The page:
When it comes to wildlife in North Norfolk, there is always something to see
See if you can spot Roe deer – the males have relatively short antlers, typically with six points, which they begin to grow in November. Slender, medium-sized deer, with no tail, they are mostly brown in colour. They have a paler, buff patch around the rump. Roe deer live in areas of mixed countryside, with farmland, grassland, heathland and woodland.
Photograph of roe deer, Caister St Edmund by Elizabeth Dack
Also look out for Hornet mimic hoverfly – as its name suggests, it is an excellent mimic of the hornet but is harmless. It can be distinguished from the hornet by its larger eyes, broader body and lack of sting.
See if you can spot the Brown hare – it grazes on vegetation and nibbles bark from young trees and bushes. These hares are commonest in grassland and at woodland edges. They are a golden-brown colour, with a pale stomach and a white tail. They are larger than rabbits, with longer legs and longer ears with black tips.
Photograph of hare on the lookout, Waxham by Terry Postle
Also look out for theWhite-tailed bumblebee – this is a very common bumblebee which has black and lemon-yellow bands and a white “tail.”
See if you can spot the Common toad – famous for its mass migrations back to breeding ponds on the first warm, damp evenings of the year, often around St Valentine’s Day. Common toads are amphibians, breeding in ponds but at other times feeding on dry land in woodland, gardens, hedgerows and tussocky grassland. They have olive-brown, warty skin and short back legs, and they walk rather than hop.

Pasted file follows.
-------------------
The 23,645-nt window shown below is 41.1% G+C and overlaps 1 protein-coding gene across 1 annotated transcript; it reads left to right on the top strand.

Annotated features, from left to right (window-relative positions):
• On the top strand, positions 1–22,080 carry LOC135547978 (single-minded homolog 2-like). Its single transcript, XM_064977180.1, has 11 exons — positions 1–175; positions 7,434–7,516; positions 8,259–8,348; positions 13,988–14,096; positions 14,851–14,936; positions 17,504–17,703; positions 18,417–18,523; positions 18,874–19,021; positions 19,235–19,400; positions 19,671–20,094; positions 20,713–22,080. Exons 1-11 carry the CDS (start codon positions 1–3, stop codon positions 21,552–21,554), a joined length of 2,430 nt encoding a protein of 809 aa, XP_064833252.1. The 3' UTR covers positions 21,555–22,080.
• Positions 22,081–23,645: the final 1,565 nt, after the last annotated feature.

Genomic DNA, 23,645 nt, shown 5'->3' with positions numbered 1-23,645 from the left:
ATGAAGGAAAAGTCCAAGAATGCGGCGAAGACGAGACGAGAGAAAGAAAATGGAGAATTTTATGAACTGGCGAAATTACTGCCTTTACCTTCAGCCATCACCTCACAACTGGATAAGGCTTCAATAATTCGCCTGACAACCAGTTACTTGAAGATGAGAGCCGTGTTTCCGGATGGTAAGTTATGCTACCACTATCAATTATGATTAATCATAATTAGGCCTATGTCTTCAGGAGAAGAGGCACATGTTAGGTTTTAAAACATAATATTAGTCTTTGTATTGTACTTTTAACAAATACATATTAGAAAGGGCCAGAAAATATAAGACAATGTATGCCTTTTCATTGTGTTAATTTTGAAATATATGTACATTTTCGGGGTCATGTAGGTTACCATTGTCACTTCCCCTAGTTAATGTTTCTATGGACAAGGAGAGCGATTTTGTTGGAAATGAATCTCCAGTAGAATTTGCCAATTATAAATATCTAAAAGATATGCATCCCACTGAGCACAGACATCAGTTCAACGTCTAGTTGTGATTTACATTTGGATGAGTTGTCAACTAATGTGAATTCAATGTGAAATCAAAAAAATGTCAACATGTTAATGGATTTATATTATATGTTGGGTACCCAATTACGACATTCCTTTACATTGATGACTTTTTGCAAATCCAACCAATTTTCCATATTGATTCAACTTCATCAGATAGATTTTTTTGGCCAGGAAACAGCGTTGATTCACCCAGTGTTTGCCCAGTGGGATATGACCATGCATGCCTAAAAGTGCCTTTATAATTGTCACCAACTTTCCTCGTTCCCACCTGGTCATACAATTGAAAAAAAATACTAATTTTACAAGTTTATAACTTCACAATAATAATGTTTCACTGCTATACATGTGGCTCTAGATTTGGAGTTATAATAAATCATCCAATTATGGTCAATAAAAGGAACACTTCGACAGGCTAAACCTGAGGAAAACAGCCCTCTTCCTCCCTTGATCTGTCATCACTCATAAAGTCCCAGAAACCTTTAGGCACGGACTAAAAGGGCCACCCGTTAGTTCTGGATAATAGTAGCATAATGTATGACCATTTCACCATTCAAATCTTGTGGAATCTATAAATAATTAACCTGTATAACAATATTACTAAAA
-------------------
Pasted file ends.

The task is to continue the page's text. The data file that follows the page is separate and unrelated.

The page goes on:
Photograph of common toad, NWT Holme by Elizabeth Dack
Also look out for the Brimstone butterfly – seeing this pale-yellow butterfly on a flower on a sunny day is one of the first signs of the seasons changing.
See if you can spot the Grayling butterfly – a medium-sized butterfly, this is a creature of sunny places: the adults spend much of their time sunbathing on the ground, with their wings closed. Adults are on the wing from June to September. Their combination of orange and brown markings, with two large eyespots on the underside of the forewing and one smaller eyespot on the hindwing, is unique to the grayling.
Photograph of grayling butterfly, Horsey Dunes by Pat Adams
Also look out for the Common pipistrelle – our smallest and most common bat. It has dark, golden-brown fur, a slightly paler underside and a darker mask around the face.
For more information on where to go
wildlife watching in North Norfolk visit www.norfolkwildlifetrust.org.uk